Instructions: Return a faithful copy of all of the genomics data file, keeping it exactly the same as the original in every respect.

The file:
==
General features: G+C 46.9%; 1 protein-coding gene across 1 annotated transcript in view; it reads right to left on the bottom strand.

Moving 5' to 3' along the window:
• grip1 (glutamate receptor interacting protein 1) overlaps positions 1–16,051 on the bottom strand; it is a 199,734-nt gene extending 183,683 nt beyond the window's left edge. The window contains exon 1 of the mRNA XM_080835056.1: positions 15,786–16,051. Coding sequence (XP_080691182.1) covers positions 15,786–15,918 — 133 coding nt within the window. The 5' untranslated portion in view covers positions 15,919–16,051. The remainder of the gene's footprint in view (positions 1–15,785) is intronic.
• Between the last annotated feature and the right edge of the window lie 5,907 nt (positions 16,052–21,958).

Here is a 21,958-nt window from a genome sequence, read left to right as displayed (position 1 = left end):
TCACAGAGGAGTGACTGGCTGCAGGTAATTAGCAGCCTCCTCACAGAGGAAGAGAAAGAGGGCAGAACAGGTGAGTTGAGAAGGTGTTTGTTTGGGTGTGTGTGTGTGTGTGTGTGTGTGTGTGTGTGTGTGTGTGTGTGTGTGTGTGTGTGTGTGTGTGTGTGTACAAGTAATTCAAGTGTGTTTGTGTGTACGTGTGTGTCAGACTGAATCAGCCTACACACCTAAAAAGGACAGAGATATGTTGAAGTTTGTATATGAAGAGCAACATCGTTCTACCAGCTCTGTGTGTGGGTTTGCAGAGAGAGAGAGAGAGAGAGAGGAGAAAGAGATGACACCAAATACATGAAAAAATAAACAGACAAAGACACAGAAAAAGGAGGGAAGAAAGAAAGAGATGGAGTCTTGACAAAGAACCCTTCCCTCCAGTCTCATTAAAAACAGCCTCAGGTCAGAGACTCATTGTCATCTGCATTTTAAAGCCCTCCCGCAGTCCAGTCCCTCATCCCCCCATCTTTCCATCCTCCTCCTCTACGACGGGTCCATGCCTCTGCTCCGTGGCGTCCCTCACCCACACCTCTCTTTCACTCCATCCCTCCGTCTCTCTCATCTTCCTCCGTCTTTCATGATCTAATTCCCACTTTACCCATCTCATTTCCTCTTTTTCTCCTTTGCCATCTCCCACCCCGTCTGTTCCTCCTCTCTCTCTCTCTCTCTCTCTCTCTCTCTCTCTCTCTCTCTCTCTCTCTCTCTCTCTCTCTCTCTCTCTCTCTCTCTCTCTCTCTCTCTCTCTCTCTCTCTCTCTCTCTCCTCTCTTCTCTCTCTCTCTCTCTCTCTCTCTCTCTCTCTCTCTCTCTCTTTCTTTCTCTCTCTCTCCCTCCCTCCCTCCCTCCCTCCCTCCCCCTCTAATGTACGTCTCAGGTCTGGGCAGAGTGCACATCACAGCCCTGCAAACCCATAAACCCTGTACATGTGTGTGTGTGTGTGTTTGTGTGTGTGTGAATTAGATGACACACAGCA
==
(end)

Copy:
General features: G+C 46.9%; 1 protein-coding gene across 1 annotated transcript in view; it reads right to left on the bottom strand.

Moving 5' to 3' along the window:
• grip1 (glutamate receptor interacting protein 1) overlaps positions 1–16,051 on the bottom strand; it is a 199,734-nt gene extending 183,683 nt beyond the window's left edge. The window contains exon 1 of the mRNA XM_080835056.1: positions 15,786–16,051. Coding sequence (XP_080691182.1) covers positions 15,786–15,918 — 133 coding nt within the window. The 5' untranslated portion in view covers positions 15,919–16,051. The remainder of the gene's footprint in view (positions 1–15,785) is intronic.
• Between the last annotated feature and the right edge of the window lie 5,907 nt (positions 16,052–21,958).

Here is a 21,958-nt window from a genome sequence, read left to right as displayed (position 1 = left end):
TCACAGAGGAGTGACTGGCTGCAGGTAATTAGCAGCCTCCTCACAGAGGAAGAGAAAGAGGGCAGAACAGGTGAGTTGAGAAGGTGTTTGTTTGGGTGTGTGTGTGTGTGTGTGTGTGTGTGTGTGTGTGTGTGTGTGTGTGTGTGTGTGTGTGTGTGTGTGTGTACAAGTAATTCAAGTGTGTTTGTGTGTACGTGTGTGTCAGACTGAATCAGCCTACACACCTAAAAAGGACAGAGATATGTTGAAGTTTGTATATGAAGAGCAACATCGTTCTACCAGCTCTGTGTGTGGGTTTGCAGAGAGAGAGAGAGAGAGAGAGGAGAAAGAGATGACACCAAATACATGAAAAAATAAACAGACAAAGACACAGAAAAAGGAGGGAAGAAAGAAAGAGATGGAGTCTTGACAAAGAACCCTTCCCTCCAGTCTCATTAAAAACAGCCTCAGGTCAGAGACTCATTGTCATCTGCATTTTAAAGCCCTCCCGCAGTCCAGTCCCTCATCCCCCCATCTTTCCATCCTCCTCCTCTACGACGGGTCCATGCCTCTGCTCCGTGGCGTCCCTCACCCACACCTCTCTTTCACTCCATCCCTCCGTCTCTCTCATCTTCCTCCGTCTTTCATGATCTAATTCCCACTTTACCCATCTCATTTCCTCTTTTTCTCCTTTGCCATCTCCCACCCCGTCTGTTCCTCCTCTCTCTCTCTCTCTCTCTCTCTCTCTCTCTCTCTCTCTCTCTCTCTCTCTCTCTCTCTCTCTCTCTCTCTCTCTCTCTCTCTCTCTCTCTCTCTCTCTCTCTCTCTCTCCTCTCTTCTCTCTCTCTCTCTCTCTCTCTCTCTCTCTCTCTCTCTCTCTTTCTTTCTCTCTCTCTCCCTCCCTCCCTCCCTCCCTCCCTCCCCCTCTAATGTACGTCTCAGGTCTGGGCAGAGTGCACATCACAGCCCTGCAAACCCATAAACCCTGTACATGTGTGTGTGTGTGTGTTTGTGTGTGTGTGAATTAGATGACACACAGCA